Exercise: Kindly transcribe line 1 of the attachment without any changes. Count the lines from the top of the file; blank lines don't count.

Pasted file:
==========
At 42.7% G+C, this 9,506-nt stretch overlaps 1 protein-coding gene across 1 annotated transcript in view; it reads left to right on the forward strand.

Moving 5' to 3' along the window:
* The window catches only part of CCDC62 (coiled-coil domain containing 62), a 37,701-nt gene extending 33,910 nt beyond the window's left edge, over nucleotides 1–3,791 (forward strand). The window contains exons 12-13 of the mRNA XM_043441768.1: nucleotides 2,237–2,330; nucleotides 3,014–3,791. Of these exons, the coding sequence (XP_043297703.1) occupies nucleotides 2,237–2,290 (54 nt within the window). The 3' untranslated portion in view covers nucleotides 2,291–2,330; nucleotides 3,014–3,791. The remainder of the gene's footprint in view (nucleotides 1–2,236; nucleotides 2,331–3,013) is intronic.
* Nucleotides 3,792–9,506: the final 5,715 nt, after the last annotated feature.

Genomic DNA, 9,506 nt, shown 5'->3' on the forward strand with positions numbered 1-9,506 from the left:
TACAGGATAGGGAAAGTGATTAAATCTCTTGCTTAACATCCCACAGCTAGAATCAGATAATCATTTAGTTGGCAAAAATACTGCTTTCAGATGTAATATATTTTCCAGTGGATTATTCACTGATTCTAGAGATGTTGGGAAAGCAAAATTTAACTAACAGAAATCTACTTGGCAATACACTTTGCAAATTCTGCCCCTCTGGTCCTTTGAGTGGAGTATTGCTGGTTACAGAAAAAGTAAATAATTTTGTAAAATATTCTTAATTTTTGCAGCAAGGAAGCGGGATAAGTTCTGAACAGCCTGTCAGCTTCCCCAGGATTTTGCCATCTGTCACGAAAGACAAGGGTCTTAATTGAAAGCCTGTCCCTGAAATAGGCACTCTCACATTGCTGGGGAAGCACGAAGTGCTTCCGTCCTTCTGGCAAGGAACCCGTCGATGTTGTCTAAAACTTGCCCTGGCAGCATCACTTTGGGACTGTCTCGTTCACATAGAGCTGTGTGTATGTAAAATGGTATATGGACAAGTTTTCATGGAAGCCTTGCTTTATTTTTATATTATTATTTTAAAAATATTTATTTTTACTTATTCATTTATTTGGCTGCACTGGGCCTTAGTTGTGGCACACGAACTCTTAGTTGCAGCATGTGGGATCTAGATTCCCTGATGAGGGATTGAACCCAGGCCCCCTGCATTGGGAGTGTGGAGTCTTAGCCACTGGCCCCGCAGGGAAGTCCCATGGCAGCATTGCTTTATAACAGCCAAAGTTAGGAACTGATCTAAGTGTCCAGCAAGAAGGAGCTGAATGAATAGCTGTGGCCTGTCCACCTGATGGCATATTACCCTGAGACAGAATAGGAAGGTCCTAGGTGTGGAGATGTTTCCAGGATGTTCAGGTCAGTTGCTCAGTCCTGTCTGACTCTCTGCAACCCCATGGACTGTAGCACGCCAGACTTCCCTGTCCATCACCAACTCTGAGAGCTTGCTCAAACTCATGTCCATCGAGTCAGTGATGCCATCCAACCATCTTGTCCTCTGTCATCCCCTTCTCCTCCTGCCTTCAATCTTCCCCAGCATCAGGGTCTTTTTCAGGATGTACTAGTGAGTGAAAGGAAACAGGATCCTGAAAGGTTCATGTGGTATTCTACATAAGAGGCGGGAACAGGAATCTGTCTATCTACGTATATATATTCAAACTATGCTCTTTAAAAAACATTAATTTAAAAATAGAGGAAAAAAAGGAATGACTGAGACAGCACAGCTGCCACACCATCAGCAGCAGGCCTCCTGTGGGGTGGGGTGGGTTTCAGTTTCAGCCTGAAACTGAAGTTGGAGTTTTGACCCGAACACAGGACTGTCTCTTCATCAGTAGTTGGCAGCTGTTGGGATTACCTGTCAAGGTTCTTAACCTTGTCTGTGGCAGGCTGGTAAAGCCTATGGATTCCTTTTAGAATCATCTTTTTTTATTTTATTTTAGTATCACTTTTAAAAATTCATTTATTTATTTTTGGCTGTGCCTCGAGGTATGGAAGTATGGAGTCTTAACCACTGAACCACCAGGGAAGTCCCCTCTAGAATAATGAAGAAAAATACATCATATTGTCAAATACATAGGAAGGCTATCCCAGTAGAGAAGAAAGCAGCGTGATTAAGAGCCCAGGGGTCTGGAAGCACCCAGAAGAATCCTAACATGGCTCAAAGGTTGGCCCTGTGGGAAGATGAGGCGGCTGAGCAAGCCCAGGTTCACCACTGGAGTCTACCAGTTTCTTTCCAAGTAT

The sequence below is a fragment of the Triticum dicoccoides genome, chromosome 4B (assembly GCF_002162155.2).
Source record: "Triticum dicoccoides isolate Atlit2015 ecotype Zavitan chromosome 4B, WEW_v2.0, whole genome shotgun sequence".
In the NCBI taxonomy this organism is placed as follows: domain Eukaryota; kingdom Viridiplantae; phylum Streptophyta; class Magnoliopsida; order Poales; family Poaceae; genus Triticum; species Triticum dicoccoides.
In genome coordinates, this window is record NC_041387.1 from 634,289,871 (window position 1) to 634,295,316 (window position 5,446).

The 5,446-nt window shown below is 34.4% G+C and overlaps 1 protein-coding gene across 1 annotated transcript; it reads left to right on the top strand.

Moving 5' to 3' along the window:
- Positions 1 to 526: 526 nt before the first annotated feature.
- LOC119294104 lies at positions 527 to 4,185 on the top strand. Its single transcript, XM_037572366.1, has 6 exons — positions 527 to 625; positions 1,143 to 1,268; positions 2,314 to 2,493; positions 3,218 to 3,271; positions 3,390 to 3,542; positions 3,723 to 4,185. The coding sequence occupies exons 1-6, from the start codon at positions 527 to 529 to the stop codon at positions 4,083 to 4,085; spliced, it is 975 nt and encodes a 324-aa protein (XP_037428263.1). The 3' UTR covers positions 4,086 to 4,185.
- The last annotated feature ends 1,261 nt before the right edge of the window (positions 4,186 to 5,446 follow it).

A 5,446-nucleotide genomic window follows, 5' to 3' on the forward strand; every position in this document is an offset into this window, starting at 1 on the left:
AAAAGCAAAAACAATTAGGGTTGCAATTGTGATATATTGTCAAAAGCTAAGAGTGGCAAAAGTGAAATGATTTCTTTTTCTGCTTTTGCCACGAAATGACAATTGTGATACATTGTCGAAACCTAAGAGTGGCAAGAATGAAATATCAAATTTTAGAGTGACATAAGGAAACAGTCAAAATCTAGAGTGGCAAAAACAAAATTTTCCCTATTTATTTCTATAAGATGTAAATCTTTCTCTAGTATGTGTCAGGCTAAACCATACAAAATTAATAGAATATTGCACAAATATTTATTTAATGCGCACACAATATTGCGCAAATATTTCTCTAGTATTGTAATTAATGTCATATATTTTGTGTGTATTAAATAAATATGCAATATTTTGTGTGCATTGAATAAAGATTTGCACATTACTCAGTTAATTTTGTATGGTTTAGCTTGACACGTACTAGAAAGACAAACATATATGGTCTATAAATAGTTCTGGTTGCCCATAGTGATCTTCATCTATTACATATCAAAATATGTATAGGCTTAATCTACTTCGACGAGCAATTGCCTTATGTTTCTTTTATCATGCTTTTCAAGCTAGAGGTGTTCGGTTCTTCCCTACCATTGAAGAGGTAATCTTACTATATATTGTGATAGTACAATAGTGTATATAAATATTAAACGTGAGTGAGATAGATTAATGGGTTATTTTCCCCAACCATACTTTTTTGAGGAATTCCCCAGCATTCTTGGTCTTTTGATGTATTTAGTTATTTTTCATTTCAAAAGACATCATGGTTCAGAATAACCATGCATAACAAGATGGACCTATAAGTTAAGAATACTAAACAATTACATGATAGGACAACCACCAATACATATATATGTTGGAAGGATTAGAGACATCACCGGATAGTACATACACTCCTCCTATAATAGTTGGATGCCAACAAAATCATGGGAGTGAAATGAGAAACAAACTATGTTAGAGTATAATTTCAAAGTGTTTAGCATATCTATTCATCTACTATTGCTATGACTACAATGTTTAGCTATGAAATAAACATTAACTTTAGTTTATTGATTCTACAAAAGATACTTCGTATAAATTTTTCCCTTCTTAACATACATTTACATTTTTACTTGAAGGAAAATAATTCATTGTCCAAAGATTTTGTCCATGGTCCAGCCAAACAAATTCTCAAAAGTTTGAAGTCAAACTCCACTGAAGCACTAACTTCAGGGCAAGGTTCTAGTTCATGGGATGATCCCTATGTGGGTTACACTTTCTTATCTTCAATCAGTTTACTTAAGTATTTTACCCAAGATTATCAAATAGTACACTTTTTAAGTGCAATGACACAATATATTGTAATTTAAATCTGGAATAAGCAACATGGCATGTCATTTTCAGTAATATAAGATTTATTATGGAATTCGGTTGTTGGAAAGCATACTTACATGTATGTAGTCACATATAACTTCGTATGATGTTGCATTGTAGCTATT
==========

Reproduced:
At 42.7% G+C, this 9,506-nt stretch overlaps 1 protein-coding gene across 1 annotated transcript in view; it reads left to right on the forward strand.